Items Identified Photo Guide

For example, if a water bottle is found together with take-away containers and sunscreen on a popular beach it likely originates from people enjoying the beach. If the bottle is found together with fish boxes, floats and fishing nets, it is more likely that it originates from a fishing vessel.

In combination with knowledge of the location of the beach that the litter was sampled from and the activities likely affecting this location, documenting the litter context provides a useful frame of reference for interpreting your data.

Examples of items identified in form-2 are

Plastic shopping bags are also interesting to document specifically as they have been in focus for policy making due to their contribution to plastic pollution (Xanthos and Walker 2017) . VIDEO and/or PHOTO examples

'Rope cut-offs', pieces of rope with clear signs of being cut rather than frayed from normal wear and tear. This indicates that there is a high probability that they were purposefully disposed of at sea. VIDEO and/or PHOTO examples

Figure 1. Cut off under 1 cm

Dolly ropes are used to protect bottom trawl nets from being damaged from wear and tear, but also contribute significantly to plastic pollution. There have been initiatives to find alternatives to the use of dolly ropes (OSPAR 2020 ). VIDEO and/or PHOTO examples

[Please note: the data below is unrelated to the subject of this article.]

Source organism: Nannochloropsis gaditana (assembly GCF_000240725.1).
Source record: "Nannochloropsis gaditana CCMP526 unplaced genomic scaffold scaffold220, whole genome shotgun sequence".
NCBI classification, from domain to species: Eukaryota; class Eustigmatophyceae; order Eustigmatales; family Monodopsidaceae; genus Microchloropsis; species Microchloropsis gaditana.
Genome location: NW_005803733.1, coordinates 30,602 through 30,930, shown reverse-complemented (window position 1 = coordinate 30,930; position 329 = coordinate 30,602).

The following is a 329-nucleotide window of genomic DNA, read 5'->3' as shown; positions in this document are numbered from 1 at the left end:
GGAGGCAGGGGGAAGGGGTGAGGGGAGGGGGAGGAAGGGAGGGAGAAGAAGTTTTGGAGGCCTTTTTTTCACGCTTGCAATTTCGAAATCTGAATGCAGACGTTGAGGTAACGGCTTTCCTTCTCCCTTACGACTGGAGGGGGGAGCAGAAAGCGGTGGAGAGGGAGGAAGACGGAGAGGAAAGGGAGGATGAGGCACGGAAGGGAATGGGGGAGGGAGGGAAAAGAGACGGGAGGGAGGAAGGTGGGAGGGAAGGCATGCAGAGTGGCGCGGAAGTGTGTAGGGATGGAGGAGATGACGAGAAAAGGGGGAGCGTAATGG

Figure 2. Dolly rope

Parts of conveyor belts, packaging tube rolls, bundles of strapping band and blue industrial plastic sheeting is being likely discarded from industrial freezer trawlers that process fish onboard the vessels. The items are used under deck and are unlikely to be lost overboard accidently. VIDEO and/or PHOTO examples

Figure 3. Conveyor belt
Figure 4. Packaging tube roles
Figure 5. Strapping bands
Figure 6. Blue industrial plastic sheetingt
Other types of litter that are often found in some parts of the Arctic are:

Figure 7. Caps, lids, corks
Figure 8. Cleaners
Figure 9. Cosmetics bottles and containers
Figure 10. Cotton bud sticks
Figure 11. Cisps, sweets packets
Figure 12. Conveyor belt
Figure 13. Drinks
Figure 14. Filter media (and cotton bud sticks)
Figure 15. Fish boxes
Figure 16. Floats
Figure 17. Food containers
Figure 18. Injection gun containers
Figure 19. Net cut-off
Figure 20. Net cut-off
Figure 21. Nurdles
Figure 22. Plastic detonation cords
Figure 23. Plastic sheeting and industrial packaging
Figure 24. Shotgun cartridges
Figure 25. Single use cups
Figure 26. Snuff boxes
Figure 27. Straws (single use straws)
Figure 28. Straws (single use straws)
Figure 29. Straws (single use straws)

Examples of how to organise litter into categories:

Figure 30. Conveyor belt
Figure 31. Conveyor belt
Figure 32. Conveyor belt
Figure 33. Conveyor belt
Figure 34. Conveyor belt
Figure 35. Conveyor belt
To be Noted..
Deep Dive is using the citizen science protocol of Ocean Conservancy as a starting point to provide context around litter. Central items from the OSPAR protocol (OSPAR 2010), as well as items identified as important through deep dive analysis in the Arctic, are added to this.